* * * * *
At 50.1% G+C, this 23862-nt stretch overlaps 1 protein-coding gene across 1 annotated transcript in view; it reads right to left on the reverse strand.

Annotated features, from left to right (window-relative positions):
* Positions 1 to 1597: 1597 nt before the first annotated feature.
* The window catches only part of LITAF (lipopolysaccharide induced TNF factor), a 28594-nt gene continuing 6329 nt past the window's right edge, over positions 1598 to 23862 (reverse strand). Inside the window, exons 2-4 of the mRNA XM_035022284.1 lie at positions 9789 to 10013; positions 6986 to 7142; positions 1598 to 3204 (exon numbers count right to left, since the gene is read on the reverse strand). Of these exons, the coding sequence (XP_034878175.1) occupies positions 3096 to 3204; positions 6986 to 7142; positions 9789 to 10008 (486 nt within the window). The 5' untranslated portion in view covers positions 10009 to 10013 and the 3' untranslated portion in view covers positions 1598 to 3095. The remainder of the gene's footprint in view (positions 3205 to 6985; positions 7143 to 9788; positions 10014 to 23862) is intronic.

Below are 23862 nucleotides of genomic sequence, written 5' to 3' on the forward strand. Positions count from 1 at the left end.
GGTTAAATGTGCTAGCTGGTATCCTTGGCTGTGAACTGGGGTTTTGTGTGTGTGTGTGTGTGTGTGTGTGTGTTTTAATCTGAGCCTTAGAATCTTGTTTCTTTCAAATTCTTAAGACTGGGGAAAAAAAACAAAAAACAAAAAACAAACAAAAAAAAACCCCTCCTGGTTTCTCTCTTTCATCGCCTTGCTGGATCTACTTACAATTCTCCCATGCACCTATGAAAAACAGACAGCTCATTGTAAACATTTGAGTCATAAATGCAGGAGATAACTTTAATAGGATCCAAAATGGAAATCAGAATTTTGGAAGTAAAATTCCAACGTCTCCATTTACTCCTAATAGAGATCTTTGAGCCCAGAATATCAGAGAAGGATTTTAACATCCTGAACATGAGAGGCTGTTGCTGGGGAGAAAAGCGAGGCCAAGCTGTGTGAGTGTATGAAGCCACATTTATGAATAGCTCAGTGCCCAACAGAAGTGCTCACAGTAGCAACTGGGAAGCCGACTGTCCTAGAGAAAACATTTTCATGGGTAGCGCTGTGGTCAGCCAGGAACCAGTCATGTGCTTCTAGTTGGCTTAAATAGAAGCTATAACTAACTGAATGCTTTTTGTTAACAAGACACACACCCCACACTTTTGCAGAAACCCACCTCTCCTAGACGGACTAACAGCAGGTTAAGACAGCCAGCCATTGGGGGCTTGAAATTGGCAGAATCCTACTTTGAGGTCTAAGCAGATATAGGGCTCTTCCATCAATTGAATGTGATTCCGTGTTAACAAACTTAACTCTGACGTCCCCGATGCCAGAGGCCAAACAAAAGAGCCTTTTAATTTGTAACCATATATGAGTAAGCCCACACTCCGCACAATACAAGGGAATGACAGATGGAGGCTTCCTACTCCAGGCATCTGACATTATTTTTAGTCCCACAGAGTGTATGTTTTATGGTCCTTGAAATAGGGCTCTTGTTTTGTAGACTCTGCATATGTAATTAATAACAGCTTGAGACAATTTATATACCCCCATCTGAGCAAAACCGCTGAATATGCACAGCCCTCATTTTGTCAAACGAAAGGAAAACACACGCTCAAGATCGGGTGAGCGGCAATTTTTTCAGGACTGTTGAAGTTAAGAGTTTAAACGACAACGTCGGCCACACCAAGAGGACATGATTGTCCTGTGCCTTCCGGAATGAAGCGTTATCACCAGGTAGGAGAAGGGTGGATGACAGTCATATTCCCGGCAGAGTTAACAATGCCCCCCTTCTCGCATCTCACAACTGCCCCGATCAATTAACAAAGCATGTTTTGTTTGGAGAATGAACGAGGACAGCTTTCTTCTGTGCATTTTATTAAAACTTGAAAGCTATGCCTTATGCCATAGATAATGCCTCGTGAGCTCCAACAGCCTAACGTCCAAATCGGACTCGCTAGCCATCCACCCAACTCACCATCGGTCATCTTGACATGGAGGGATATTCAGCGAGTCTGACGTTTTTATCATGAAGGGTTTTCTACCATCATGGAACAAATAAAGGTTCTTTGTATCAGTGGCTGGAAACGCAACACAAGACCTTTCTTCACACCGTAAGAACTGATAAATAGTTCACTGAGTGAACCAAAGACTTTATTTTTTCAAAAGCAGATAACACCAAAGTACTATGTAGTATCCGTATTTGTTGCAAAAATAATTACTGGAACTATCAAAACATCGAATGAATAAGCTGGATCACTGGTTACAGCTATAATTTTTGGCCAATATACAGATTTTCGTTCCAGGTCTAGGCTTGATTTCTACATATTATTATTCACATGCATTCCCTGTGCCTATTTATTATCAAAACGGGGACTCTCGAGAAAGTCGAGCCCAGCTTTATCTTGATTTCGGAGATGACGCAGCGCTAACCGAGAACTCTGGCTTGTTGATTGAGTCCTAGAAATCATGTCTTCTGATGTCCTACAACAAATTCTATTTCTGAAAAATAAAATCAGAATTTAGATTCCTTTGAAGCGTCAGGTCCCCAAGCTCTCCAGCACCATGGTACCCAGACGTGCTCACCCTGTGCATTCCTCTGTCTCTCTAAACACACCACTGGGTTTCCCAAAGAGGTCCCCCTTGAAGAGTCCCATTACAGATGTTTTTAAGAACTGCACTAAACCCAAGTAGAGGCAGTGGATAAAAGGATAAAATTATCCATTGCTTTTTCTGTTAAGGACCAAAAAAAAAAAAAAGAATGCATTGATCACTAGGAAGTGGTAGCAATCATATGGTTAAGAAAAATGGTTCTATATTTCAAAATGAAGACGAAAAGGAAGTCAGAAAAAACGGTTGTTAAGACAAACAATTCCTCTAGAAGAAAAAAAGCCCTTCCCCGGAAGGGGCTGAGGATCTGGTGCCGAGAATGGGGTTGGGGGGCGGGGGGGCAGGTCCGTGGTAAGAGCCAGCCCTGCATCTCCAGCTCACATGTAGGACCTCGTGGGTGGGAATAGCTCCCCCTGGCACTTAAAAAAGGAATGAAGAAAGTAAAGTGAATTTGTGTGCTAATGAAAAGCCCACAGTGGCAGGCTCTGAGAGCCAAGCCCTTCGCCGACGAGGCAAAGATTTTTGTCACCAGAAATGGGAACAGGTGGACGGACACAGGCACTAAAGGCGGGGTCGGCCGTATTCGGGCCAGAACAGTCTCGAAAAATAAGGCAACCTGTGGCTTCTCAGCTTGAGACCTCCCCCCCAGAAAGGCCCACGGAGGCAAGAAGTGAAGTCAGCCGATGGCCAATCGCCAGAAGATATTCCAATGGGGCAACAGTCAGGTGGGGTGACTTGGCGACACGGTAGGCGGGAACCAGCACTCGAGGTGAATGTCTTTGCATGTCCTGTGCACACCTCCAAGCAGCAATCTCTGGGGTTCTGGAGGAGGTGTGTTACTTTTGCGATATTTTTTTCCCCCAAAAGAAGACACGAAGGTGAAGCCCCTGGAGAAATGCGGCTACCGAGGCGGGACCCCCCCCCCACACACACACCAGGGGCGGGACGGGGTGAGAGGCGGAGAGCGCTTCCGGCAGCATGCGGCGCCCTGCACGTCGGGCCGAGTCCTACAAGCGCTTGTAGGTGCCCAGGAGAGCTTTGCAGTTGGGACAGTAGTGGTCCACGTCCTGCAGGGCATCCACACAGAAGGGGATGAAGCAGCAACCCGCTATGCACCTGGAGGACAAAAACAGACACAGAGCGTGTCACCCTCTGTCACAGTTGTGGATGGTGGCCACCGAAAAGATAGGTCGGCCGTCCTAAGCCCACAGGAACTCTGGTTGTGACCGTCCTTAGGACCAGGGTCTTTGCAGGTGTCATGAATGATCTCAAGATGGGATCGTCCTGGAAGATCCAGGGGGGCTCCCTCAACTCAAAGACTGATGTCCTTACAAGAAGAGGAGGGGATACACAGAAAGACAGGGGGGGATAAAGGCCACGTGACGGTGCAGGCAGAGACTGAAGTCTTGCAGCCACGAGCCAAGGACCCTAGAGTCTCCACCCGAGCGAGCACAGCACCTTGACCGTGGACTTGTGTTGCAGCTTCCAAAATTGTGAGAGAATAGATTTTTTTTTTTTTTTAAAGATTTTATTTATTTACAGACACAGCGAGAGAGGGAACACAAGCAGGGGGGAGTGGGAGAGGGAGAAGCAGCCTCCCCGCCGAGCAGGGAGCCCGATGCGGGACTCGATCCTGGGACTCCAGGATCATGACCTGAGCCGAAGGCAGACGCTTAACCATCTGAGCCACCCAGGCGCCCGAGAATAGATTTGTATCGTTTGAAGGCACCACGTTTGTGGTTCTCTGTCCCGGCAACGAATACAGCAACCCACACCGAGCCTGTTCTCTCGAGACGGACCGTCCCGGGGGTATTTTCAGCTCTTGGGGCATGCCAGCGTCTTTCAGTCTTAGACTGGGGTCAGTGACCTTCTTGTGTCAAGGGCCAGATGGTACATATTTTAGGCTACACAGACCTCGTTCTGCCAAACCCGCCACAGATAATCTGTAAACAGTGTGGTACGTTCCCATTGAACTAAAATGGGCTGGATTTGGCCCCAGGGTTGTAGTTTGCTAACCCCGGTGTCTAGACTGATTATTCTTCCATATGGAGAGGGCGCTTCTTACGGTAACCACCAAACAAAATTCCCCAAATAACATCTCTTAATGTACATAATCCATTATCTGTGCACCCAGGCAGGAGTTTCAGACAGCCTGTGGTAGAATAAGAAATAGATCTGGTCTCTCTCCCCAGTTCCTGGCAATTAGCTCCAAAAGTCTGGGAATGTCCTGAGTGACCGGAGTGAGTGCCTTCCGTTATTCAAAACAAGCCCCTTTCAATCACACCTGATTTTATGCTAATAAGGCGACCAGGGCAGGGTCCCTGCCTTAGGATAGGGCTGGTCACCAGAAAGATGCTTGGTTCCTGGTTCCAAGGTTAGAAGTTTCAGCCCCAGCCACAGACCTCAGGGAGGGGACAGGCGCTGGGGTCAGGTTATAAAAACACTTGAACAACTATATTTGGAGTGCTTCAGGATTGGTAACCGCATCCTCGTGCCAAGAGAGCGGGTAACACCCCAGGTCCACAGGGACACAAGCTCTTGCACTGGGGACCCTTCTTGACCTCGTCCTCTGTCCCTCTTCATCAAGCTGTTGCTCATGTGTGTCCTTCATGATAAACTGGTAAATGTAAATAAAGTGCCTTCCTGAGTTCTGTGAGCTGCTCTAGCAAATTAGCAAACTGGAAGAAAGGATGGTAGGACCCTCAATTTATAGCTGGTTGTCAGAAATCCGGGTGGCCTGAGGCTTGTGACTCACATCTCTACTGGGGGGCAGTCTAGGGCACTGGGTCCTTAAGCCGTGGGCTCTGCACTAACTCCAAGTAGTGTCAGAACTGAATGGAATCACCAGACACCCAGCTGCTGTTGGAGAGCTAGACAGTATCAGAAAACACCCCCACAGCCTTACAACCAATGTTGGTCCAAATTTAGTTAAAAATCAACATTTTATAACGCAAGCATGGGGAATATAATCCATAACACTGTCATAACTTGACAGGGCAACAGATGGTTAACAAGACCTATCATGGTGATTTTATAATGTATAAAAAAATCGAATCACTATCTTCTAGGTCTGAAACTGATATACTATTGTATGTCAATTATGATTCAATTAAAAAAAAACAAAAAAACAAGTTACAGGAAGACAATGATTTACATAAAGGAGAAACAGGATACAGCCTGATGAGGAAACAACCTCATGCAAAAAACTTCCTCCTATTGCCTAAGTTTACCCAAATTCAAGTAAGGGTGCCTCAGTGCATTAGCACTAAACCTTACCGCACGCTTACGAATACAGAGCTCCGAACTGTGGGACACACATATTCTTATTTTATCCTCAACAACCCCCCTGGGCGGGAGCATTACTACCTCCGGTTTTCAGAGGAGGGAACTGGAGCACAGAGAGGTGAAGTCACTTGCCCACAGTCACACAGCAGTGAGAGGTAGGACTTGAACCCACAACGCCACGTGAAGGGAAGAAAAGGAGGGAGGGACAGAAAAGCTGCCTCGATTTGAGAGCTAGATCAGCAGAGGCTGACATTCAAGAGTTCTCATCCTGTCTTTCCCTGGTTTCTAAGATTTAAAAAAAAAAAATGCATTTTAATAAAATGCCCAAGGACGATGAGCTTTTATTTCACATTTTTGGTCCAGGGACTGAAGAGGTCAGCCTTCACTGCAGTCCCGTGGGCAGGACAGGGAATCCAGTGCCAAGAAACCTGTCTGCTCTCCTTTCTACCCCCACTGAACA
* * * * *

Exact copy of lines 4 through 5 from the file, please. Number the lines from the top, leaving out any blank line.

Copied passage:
* The window catches only part of LITAF (lipopolysaccharide induced TNF factor), a 28594-nt gene continuing 6329 nt past the window's right edge, over positions 1598 to 23862 (reverse strand). Inside the window, exons 2-4 of the mRNA XM_035022284.1 lie at positions 9789 to 10013; positions 6986 to 7142; positions 1598 to 3204 (exon numbers count right to left, since the gene is read on the reverse strand). Of these exons, the coding sequence (XP_034878175.1) occupies positions 3096 to 3204; positions 6986 to 7142; positions 9789 to 10008 (486 nt within the window). The 5' untranslated portion in view covers positions 10009 to 10013 and the 3' untranslated portion in view covers positions 1598 to 3095. The remainder of the gene's footprint in view (positions 3205 to 6985; positions 7143 to 9788; positions 10014 to 23862) is intronic.

Below are 23862 nucleotides of genomic sequence, written 5' to 3' on the forward strand. Positions count from 1 at the left end.